The Beavers have known about Taylor for awhile, due to the Chandler pipeline. And while he was overshadowed last season due to the likes of Chase Lucas, some say Taylor might be more polished and has greater upside. He’s also a high-character kid. At first glance, he reminds me of Sammie Stroughter. Not a burner, but can create in space after the catch for big gains. Also, he’s a returner like Stroughter was. I don’t think any Beavers fans would complain about having another Stroughter-type player!

Kratz is more of a wildcard. He’s only been playing football for a year. He’s got the size and mean streak to succeed. But he will need to work on his technique. I think it’s safe to say that he’s a project and should redshirt, with the hope being he could be starter his junior or senior years. The main thing is the Beavers need OL badly in this class, and if they can land some of their bigger targets, Kratz will be a nice piece, at the very least for depth.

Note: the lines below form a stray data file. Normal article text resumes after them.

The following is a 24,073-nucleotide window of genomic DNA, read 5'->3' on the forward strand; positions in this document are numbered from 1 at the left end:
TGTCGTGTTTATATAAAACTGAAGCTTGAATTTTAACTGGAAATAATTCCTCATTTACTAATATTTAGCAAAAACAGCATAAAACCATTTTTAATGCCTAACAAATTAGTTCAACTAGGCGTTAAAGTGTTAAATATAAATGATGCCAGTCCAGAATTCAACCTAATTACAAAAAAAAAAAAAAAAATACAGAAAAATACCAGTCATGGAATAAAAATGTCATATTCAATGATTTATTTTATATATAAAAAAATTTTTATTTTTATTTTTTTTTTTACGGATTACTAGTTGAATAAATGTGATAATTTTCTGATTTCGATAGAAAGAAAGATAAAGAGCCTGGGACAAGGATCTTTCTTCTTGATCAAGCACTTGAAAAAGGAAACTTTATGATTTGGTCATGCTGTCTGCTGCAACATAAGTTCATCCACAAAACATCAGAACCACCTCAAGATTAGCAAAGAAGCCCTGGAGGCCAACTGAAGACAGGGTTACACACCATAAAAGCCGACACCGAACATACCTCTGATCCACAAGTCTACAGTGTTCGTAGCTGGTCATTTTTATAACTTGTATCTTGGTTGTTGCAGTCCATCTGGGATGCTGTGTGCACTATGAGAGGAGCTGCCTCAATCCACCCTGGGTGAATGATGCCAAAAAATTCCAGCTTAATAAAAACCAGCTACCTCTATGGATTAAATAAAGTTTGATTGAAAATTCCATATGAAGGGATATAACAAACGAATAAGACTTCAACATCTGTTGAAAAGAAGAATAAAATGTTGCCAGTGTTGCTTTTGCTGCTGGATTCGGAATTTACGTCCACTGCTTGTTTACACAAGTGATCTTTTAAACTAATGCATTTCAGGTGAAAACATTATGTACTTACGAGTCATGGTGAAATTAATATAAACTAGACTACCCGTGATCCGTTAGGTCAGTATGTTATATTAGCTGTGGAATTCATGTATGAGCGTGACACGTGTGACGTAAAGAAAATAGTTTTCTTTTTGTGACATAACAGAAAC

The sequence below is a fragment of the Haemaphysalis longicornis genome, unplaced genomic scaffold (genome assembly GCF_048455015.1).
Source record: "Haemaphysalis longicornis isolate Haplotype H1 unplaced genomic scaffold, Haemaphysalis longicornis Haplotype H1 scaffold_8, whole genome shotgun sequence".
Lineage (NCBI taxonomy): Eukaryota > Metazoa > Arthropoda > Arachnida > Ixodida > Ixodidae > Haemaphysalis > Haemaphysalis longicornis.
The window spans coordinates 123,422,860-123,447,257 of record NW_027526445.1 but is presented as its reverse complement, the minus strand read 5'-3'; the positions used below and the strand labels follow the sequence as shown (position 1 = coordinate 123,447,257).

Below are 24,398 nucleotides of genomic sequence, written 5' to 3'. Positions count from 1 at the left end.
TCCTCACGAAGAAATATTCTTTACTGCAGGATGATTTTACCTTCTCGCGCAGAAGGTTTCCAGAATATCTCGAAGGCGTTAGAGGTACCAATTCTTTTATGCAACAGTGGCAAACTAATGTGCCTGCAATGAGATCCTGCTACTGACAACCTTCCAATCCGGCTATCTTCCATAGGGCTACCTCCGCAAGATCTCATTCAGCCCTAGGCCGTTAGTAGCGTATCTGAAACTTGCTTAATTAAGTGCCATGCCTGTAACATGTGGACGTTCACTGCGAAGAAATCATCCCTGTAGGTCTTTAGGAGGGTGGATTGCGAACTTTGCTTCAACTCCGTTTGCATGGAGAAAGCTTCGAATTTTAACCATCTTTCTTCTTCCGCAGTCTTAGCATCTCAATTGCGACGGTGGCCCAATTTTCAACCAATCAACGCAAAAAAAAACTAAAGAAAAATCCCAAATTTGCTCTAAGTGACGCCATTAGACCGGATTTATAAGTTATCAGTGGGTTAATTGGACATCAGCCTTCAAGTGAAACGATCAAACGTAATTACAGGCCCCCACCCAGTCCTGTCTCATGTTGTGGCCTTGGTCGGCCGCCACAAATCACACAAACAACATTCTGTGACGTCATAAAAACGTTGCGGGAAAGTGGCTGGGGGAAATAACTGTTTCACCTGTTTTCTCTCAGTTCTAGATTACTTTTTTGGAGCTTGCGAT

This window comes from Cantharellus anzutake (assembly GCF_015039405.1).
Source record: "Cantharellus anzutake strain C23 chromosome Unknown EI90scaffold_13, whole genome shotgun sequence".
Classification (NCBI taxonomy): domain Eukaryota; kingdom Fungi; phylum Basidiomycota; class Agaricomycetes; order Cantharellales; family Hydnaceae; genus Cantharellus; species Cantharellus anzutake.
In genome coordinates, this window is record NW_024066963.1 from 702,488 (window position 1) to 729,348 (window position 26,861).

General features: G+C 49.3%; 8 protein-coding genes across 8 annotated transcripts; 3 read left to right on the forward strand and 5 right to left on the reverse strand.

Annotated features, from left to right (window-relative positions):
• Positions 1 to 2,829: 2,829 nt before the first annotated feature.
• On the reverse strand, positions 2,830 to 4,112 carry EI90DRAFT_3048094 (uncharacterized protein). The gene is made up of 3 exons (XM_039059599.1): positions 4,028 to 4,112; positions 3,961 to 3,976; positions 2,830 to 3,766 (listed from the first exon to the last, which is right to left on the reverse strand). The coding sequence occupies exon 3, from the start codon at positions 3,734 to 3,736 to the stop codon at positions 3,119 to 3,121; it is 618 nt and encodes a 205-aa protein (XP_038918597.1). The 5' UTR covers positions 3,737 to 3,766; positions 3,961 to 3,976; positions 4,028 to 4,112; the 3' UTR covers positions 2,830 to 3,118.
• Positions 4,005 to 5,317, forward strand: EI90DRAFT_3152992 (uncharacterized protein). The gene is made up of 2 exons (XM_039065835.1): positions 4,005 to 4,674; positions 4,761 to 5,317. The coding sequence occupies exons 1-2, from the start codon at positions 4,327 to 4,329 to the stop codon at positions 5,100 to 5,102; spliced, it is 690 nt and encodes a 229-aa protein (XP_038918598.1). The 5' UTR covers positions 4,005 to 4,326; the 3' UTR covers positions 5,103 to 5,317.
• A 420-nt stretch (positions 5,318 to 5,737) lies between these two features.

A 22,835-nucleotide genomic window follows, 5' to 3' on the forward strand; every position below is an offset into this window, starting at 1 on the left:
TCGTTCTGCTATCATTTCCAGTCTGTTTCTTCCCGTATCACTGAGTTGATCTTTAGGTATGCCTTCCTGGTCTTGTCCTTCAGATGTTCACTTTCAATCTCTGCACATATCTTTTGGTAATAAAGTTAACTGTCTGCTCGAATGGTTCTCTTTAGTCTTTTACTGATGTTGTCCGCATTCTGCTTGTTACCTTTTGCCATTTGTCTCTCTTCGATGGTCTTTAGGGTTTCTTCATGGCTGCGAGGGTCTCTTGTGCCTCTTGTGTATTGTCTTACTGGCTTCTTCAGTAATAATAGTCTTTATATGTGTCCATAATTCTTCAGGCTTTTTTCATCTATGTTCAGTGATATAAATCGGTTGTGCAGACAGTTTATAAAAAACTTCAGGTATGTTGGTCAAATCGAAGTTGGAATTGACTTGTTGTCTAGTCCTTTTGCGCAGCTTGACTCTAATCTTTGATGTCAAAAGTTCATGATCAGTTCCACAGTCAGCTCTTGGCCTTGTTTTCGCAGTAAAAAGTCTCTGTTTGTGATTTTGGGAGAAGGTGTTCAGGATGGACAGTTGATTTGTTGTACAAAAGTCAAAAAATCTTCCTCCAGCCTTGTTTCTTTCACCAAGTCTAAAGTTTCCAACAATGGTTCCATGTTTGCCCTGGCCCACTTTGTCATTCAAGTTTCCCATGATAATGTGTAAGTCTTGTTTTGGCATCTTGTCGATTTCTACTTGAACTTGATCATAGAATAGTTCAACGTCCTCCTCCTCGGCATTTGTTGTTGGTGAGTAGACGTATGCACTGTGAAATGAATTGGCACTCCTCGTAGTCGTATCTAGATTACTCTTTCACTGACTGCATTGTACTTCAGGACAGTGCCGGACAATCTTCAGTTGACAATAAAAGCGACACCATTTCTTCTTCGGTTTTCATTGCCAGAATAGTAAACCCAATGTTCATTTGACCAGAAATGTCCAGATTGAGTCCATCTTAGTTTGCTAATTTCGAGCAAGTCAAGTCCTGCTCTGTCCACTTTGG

It’s early, there’s a lot of work remaining, and it’s not over til LOI day (sometimes, even after that point), but Tuesday marked a huge step forward for the Beavers in recruiting and building for the future. Remember that, as the Beavers embark on what could be another tough season. Sometimes, it’s really about baby steps.

Go Beavs! (RW)